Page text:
Claims of ineffective assistance of counsel are governed by the standards set forth in Strickland v. Washington, 466 U.S. 668, 104 S. Ct. 2052, 80 L. Ed. 2d 674 (1984), which have been adopted by our Supreme Court. See State v. Fritz, 105 N.J. 42, 58 (1987) (adopting the precepts of Strickland in New Jersey). To establish a prima facie case of ineffective assistance of counsel, a defendant must show that defense "counsel's performance was deficient" and that "there exists 'a reasonable probability that, but for counsel's unprofessional errors, the result of the proceeding would have been different.'" State v. Preciose, 129 N.J. 451, 463-64 (quoting Strickland, supra, 466 U.S. at 694, 104 S. Ct. at 2068, 80 L. Ed. 2d at 698); see also State v. Allegro, 193 N.J. 352, 366 (2008).

"The first prong of the [Strickland] test is satisfied by a showing that counsel's acts or omissions fell outside the wide range of professionally competent assistance considered in light of all the circumstances of the case." Allegro, supra, 193 N.J. at 366 (citation and quotation marks omitted). To prove the second prong, a defendant must prove "that there is a reasonable probability that, but for counsel's unprofessional errors, the result of the proceedings would have been different." Id. at 367 (citation and quotation marks omitted). It is "an exacting standard: [t]he error committed must be so serious as to undermine the court's confidence in the jury's verdict or the result reached." Ibid. (citation and quotation marks omitted).

Measured under these standards, Judge Kreizman properly denied post-conviction relief to defendant and did not abuse his discretion in denying the motion without conducting an evidentiary hearing. Judge Kreizman not only presided over the PCR proceedings but presided over the pretrial and trial proceedings. In rejecting defendant's claim that trial counsel was ineffective for not calling him to testify during the Miranda hearing, the judge reasoned that had defendant testified at the Miranda hearing that the officers entered defendant's premises forcefully, his decision to admit defendant's statement would remain unchanged.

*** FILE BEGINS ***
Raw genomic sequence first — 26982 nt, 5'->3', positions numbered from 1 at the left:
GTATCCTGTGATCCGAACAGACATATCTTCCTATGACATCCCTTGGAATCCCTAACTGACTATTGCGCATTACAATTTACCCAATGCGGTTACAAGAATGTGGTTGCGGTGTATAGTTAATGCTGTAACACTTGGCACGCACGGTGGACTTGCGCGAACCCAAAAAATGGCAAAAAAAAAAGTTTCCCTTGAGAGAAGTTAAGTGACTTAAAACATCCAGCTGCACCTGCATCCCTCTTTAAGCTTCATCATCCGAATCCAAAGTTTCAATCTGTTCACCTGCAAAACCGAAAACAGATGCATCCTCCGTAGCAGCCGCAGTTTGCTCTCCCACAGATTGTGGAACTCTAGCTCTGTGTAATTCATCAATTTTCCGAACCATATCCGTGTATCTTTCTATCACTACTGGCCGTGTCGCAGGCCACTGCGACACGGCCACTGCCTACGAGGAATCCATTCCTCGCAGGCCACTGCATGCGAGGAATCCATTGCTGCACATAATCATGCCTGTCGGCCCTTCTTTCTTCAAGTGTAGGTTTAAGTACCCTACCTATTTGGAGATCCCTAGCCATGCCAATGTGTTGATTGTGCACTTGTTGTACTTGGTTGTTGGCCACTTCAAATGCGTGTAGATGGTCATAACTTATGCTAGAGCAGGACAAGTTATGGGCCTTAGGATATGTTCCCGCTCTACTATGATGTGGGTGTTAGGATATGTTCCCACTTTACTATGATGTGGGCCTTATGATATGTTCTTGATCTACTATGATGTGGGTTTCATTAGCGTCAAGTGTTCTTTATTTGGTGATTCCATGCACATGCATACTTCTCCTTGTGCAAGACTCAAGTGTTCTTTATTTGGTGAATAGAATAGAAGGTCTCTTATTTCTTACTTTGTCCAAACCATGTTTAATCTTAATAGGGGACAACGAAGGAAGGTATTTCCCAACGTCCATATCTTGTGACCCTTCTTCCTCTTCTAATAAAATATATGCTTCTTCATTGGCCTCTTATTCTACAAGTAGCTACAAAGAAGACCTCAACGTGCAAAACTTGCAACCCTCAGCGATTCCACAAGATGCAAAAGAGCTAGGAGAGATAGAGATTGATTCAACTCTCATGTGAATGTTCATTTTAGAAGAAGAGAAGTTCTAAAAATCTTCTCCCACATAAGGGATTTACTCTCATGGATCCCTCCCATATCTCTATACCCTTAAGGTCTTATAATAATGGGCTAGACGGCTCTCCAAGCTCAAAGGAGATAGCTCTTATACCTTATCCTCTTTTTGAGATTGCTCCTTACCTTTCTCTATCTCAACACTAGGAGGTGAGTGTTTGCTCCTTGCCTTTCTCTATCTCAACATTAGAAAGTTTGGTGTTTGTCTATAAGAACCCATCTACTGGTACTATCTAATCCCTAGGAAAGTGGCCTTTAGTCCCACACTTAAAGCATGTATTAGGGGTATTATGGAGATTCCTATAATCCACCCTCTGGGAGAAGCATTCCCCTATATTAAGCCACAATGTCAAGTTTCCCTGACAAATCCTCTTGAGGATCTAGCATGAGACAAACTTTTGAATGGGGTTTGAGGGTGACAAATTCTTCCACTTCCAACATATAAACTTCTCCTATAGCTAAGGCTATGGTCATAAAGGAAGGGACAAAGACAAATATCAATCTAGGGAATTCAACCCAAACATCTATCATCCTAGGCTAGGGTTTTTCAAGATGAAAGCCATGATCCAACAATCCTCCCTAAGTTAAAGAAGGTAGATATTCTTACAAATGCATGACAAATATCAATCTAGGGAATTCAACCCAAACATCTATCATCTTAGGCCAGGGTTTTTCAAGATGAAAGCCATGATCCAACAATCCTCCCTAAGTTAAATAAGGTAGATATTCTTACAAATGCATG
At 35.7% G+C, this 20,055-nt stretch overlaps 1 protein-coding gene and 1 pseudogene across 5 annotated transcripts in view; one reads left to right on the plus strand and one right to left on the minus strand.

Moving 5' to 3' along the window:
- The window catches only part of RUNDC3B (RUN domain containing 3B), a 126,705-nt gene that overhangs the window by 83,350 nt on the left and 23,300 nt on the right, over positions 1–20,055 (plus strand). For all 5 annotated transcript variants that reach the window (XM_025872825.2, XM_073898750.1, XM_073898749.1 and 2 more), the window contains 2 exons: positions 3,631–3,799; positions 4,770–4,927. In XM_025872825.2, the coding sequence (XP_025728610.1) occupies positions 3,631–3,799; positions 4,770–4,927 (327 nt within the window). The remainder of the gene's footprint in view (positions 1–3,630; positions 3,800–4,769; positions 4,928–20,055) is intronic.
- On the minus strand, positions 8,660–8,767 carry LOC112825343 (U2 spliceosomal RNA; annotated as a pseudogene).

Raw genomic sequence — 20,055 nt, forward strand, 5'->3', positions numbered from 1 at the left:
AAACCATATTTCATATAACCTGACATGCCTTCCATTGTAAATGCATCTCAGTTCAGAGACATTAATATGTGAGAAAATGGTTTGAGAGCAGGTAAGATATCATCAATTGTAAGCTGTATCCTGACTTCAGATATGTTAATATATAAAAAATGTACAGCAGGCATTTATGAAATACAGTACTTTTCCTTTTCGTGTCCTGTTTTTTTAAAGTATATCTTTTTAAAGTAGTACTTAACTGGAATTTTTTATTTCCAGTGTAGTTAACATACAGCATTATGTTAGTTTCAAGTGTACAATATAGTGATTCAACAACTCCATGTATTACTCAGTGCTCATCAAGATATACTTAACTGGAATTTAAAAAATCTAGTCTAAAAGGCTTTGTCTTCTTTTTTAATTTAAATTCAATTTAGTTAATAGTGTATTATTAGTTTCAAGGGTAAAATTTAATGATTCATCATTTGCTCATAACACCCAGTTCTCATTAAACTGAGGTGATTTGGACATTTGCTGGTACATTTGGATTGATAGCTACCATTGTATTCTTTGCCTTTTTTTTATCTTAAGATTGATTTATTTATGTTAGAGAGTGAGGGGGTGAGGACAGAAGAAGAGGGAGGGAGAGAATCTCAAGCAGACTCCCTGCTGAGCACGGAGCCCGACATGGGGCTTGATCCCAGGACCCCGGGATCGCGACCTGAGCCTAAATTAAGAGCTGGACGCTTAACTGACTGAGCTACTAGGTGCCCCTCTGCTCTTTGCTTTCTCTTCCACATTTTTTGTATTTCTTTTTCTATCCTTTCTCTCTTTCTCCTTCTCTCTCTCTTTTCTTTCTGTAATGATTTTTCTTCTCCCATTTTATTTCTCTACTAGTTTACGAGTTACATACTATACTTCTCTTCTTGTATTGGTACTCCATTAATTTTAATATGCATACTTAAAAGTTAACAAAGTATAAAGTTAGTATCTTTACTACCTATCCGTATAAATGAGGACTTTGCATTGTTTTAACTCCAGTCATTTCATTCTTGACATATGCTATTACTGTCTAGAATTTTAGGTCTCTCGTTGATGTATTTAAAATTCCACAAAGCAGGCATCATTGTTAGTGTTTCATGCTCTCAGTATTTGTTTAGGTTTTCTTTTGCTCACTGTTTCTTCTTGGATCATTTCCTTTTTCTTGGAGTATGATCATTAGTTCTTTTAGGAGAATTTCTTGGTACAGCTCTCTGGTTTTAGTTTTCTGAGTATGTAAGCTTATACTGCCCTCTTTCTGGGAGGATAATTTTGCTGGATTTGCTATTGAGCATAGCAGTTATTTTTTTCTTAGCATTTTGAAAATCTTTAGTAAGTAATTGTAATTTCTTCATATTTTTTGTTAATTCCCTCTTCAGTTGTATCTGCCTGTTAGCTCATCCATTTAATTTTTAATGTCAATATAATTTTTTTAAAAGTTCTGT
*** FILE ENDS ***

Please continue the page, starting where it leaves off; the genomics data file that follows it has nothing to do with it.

As we review [trial counsel's] decision not to call [defendant], I do not find that he was ineffective in regard to that. I found -- and I recall the testimony pretty well because I went through the transcript. It brought it all back to me. I found the

[S]tate's three witnesses to be credible. Their stories were consistent. They were reasonable. They made sense as to what you do when you get some information that a terrible tragedy had happened and that this person may have been responsible.

. . . I witnessed [defendant's] testimony during the course of the trial. I heard him . . . testify. I saw him on the videotape. I saw him recreate what happened at the door of the Elks Club. And the defendant testified in court. He brought out the same facts that are raised in his certification, [the] same things that if he had been called, he would have said at the Miranda [h]earing. . . .

After viewing the certification of [defendant], I still find that the

[S]tate['s] witnesses were credible, and I find that [defendant] is not credible. I don't believe him. I saw him on the videotape. He's complaining that he was drunk, he was drinking, he went out and bought more booze and drank again. Yes, he was emotional. He was emotional because he had started a fire that killed the grandparents of his children. Yes, he was emotional. When he found out exactly what happened in that fire, he was emotional. So, I understand that. The fact that he was emotional doesn't mean that he was deprived of the ability to make decisions.